While PwC is struggling to contain what might be its very own Enron moment, the ATO, Treasury and the Senate are trying to figure out why nobody did anything about what everybody seemed to know. It’s now a scandal too big to go away, Kim Wingerei reports on what might be next.
Fresh out of business school in Norway in 1980, this writer joined the illustrious Arthur Anderson, one of the then “Big 8” audit and consulting firms. At an internal meeting discussing proposed legislative changes to the tax benefits of limited partnerships, the local firm’s tax consulting partner was asked how it would affect some of our big clients. His answer was as succinct as it was cynical:
For everyone of the tax department’s underpaid lawyers, we employ four highly paid experts incentivised to outsmart them; who do you think wins every time?
Arthur Anderson ceased to exist following the Enron scandal of the early noughties, and the “Big 8” is now the big four – PwC, Deloitte, EY and KPMG – bigger and more powerful than ever, each of them employing more tax experts than the ATO, being paid princely salaries for the best advice that money can buy. Advice on how to avoid paying tax is one of the most lucrative areas of consultancy in the big end of town.
And at that end of town,
PwC’s biggest mistake may not be revealing confidential information about ATO’s plans to catch the tax avoiders, but that they were caught doing so.
It is not difficult to imagine the mad scramble behind closed doors at Deloitte, EY and KPMG to make sure they are not caught in the same way as PwC.
From tax minimisation to crisis minimisation
The scandal has filled the front-pages of Australian news sites, and will continue to do so. PwC has so far gone through the whole gambit of PR containment strategies. At first, when the AFR broke the story in January, they just hoped it would go away with the scapegoat, Tax Partner John Collins, suspended from practice and having left the firm.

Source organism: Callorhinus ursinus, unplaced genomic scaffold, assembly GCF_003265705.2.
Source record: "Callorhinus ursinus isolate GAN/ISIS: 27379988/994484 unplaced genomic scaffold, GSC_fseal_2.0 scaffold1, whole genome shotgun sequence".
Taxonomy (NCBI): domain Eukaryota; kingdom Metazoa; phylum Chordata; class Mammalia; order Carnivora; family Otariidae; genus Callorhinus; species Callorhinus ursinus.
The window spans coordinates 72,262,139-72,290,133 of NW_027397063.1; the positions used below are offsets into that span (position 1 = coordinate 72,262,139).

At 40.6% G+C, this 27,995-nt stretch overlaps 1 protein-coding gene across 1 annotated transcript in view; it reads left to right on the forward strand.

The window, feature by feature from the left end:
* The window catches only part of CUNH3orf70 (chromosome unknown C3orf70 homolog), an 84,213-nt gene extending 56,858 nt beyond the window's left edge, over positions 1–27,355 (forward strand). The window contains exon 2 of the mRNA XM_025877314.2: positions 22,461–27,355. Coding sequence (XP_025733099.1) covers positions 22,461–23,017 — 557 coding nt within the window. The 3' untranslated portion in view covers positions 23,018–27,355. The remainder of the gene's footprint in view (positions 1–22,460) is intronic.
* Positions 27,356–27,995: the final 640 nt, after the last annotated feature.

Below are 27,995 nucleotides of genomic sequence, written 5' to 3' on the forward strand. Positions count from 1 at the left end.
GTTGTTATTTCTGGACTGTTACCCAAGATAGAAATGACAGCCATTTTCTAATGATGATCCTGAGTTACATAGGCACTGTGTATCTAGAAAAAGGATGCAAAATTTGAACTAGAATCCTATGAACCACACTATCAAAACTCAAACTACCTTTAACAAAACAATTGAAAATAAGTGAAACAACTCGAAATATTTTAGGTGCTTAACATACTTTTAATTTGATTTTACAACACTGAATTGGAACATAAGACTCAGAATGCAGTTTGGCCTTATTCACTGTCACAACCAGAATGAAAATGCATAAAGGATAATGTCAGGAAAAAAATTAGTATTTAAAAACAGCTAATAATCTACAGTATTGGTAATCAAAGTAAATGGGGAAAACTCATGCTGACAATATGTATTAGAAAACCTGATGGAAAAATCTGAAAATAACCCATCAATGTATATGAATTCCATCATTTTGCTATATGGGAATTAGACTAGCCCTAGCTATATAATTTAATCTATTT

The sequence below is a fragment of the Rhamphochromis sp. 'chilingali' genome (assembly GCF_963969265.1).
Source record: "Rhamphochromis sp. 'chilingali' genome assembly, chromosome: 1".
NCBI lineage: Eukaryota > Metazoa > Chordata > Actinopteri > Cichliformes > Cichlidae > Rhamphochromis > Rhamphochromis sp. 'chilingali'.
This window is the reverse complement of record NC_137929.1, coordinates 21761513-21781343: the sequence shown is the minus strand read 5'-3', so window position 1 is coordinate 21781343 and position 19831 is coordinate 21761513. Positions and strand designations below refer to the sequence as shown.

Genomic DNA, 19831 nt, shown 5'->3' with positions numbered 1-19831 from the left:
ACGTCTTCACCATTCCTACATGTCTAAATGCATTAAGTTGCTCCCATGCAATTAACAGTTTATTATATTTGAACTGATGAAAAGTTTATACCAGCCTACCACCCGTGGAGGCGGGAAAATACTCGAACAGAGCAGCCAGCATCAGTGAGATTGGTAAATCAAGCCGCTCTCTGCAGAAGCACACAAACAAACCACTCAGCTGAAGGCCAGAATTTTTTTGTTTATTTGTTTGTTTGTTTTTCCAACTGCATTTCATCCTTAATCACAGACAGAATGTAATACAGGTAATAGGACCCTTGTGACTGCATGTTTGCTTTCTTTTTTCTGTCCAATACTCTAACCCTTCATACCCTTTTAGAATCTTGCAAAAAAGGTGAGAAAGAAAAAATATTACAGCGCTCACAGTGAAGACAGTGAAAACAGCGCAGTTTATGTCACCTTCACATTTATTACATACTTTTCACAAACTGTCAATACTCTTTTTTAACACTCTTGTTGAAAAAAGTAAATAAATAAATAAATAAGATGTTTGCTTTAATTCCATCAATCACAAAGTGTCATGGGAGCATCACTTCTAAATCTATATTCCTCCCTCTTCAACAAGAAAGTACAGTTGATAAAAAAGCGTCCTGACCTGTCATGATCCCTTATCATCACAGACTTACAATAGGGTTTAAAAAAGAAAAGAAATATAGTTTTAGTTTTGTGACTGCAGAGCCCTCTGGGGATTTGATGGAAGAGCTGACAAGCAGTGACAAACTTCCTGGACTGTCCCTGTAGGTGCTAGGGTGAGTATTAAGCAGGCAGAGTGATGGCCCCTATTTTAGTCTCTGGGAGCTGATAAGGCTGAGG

Then they tried to minimise it, saying it was only a few who knew. That strategy spelt the end of Australian CEO Tom Seymour, who resigned on May 8. A new CEO in place tried the “we’re so very sorry, it won’t happen again” line, followed by commissioning an internal review headed by Ziggy Switkowski, a former client of the firm.
But by now, it had grown too big to contain. Ministers got involved, Senators started asking questions and demanding that names be named. More damning emails were revealed and Government agencies were told to stop engaging with the firm. This week, nine more PwC partners were stood down.
So far, US mainstream media have been mostly quiet, preoccupied with the political shenanigans over the US debt ceiling, perhaps. CNBC, Bloomberg and Reuters have reported on it, of course, and London’s Financial Times have covered it from the start.
What happens next?
But this is now unlikely to be the kind of scandal that will quietly peter out. PwC may survive, but in a much diminished form in Australia, at least. Heads will have to roll, and it will be years before PwC can expect to regain trust with Government and businesses. Questions will also have to be asked about the wisdom of using multinational tax avoidance experts to advise the Australian Tax Office.
Why that question wasn’t asked in the first place beggars belief, and there may well be scapegoats to be found inside the ATO, too.
Back in the year 2000, Anderson staff were caught red-handed as their shredding machines ran hot. Today, it’s not so simple. Digital footprints run deeper, wider and longer than those of the abominable snowman.
This is not an isolated case, nor a snowman. It’s more like one big elephant caught, with three others trying their best to look inconspicuous.
Kim Wingerei is a businessman turned writer and commentator. He is passionate about free speech, human rights, democracy and the politics of change. Originally from Norway, Kim has lived in Australia for 30 years. Author of ‘Why Democracy is Broken – A Blueprint for Change’.